January 2006 - What role did the international community play in the Yugoslav crisis in the first half of the 1990s? Could the bloody demise of Yugoslavia have been prevented, if the international community had reacted sooner? On the basis of current literature, the role of international organizations (the UN, NATO, OSCE, EC/EU, WEU), key world powers (USA, Germany, Soviet Union/Russia, Great Britain, France), the standpoints of the non-aligned countries, smaller countries of EC/EU (especially Greece) and other neighboring countries of former Yugoslavia will be considered here.
23. Preventing the Spillover of Domestic Crises into the International Arena: New Thinking from Eastern EuropeJul 07, 2011
The internationalization of domestic politics has become one of the main features of international life today. Preventing the spillover of domestic crises into the international arena, taking advantage of domestic developments to strengthen international cooperation without undue interference in the internal affairs of sovereign states, has become a major concern for statesmen and a topical issue of scholarly inquiry.
Since the end of the Cold War, key regional organizations like NATO, the OSCE, the Council of Europe, and lately, with the development of a security dimension, the EU, have been engaged in a race to transform and adapt to the changing security environment. These entities, however, have been transforming in competition rather than coordination with each other.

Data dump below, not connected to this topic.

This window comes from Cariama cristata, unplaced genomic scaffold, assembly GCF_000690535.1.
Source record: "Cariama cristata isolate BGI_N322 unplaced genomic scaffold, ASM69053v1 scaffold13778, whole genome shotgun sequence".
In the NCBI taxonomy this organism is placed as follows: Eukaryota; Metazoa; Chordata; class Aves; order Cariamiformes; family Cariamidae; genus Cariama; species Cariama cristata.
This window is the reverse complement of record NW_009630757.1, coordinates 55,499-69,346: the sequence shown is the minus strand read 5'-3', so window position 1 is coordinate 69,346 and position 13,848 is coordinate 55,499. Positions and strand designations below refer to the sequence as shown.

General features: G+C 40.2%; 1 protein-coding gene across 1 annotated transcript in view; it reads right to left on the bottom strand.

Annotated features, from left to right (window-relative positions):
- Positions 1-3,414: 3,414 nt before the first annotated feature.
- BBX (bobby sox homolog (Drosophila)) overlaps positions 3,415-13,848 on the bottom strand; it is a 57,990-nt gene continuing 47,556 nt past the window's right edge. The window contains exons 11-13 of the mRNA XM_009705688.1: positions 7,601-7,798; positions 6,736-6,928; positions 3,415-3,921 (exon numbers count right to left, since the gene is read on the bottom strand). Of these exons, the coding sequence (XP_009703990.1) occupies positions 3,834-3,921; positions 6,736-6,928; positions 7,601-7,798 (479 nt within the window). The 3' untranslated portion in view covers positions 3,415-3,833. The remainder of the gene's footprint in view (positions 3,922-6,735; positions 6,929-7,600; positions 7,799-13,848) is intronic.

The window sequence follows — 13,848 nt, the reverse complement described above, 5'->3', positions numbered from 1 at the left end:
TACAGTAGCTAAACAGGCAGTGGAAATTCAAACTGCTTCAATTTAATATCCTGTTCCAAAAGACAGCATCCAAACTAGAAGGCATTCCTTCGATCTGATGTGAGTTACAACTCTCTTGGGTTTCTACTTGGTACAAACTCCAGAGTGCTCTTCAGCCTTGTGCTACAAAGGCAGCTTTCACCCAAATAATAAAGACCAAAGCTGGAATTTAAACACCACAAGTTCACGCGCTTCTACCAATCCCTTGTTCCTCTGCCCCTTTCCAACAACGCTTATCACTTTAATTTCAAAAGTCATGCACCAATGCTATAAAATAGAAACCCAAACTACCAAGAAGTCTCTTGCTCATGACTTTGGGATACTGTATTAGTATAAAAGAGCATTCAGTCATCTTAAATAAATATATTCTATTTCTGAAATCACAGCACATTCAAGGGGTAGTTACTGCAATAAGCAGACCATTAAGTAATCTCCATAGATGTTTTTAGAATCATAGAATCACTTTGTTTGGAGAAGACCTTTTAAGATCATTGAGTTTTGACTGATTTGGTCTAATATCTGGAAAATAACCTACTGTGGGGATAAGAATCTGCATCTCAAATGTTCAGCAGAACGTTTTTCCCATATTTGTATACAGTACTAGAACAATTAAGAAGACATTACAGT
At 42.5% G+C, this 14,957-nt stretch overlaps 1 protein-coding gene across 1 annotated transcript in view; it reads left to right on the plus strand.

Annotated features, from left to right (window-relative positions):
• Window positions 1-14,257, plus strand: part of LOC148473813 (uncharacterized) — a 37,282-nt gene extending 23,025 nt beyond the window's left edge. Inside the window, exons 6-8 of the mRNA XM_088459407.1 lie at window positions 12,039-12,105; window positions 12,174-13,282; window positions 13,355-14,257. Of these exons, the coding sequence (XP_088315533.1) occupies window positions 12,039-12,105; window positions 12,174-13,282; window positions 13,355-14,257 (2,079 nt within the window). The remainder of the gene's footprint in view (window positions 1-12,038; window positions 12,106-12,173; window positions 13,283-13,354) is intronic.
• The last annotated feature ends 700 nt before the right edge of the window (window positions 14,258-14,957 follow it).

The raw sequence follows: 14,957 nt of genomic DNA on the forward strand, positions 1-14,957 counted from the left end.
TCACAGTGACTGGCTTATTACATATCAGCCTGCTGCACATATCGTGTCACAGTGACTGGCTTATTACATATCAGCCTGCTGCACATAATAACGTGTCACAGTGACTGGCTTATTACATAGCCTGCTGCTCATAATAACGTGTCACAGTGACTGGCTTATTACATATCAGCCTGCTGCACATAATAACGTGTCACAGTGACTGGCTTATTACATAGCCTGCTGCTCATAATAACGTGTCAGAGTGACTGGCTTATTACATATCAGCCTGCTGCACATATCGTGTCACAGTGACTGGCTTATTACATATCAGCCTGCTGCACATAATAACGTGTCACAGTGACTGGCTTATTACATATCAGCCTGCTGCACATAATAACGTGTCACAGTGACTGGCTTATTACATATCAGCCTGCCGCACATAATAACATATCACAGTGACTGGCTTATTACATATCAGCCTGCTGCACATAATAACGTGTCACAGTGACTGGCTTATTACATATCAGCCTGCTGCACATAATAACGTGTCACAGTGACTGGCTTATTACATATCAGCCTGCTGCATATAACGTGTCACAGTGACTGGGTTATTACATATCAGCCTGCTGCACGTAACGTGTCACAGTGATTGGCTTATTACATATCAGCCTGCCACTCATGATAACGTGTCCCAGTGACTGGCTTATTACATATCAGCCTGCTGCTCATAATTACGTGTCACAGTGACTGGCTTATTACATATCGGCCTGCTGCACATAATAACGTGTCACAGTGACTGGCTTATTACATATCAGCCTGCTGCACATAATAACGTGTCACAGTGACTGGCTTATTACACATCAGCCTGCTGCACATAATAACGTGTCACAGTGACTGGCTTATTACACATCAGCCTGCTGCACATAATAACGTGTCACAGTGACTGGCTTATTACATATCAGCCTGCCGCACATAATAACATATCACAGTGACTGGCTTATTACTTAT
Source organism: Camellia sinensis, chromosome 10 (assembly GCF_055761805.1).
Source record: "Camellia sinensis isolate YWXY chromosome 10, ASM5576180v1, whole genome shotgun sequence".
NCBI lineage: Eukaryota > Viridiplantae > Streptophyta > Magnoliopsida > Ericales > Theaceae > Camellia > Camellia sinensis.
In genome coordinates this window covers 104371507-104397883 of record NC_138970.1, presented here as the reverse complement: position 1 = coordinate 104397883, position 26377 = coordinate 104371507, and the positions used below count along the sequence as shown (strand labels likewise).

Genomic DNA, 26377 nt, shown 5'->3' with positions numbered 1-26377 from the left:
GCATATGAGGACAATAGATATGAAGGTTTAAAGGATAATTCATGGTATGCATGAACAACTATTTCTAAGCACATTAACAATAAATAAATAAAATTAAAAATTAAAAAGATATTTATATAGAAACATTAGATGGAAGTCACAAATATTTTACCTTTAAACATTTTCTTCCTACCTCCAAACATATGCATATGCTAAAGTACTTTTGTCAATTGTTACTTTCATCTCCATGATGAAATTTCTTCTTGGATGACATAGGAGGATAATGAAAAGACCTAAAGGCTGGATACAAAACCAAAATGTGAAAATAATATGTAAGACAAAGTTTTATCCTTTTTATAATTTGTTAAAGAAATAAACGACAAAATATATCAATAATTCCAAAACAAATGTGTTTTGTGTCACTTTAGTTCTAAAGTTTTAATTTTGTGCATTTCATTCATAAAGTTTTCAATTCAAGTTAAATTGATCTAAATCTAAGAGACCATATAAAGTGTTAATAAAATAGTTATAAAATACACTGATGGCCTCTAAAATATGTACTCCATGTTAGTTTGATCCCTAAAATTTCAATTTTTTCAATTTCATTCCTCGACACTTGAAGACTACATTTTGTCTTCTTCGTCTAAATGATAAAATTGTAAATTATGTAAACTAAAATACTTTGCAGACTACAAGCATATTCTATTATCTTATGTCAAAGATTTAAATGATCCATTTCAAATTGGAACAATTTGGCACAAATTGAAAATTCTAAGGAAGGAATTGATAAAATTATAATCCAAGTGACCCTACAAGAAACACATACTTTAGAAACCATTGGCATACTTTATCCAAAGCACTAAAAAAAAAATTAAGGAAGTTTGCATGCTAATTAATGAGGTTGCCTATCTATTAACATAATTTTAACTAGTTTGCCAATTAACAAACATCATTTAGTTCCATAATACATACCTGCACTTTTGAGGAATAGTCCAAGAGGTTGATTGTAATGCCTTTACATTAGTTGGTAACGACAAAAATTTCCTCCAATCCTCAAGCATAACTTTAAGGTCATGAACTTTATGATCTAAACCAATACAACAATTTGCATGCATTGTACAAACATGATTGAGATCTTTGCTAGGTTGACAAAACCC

January 2000 - Inter-ethnic disputes have been one of the worst setbacks in Eastern Europe since the fall of communism, and their impact has been disastrous. These conflicts have inhibited peaceful development in the post-communist period by displacing and killing large populations, retarding regional economies and investments, dragging reluctant Americans and Europeans into unpopular regional conflicts, as well as placing serious strains on the Euro-Atlantic alliance. Despite these outcomes, the majority of these conflicts have proven to be a case of political will. Their peaceful resolution necessitates the creation of institutional forms and practices which will accommodate rather than isolate and ignore inter- ethnic disputes.
September 2008 - With predictable regularity, Russian officials regularly charge that American missile defenses (10 radars and interceptors) in Poland and the Czech Republic threaten Russian security. They claim that since there is no threat of Iranian missiles (conventional or nuclear), there is no justification for building these systems. Therefore, they can only represent a threat to Russia's vital interests. Since everyone admits that ten such units alone do not constitute that threat, Moscow charges that that these systems are merely the thin edge of the larger program to saturate Central and Eastern Europe with missile defenses to prevent Russia from launching its nuclear weapons in a first strike against a conventional or nuclear attack from the West. That first strike is in accordance with Russia's military doctrine that calls for such strikes to compensate for Russia's conventional inferiority vis-à-vis NATO and the United States. Missile defenses would then deprive Russia of the capability to launch a retaliatory strike or else degrade that capability, leaving Russia vulnerable to all manner of attacks. Because Warsaw and Prague defied Russia's objections and threats by accepting to host these missile defenses they have received numerous equally predictable and regular Russian threats to target them with nuclear and conventional missiles.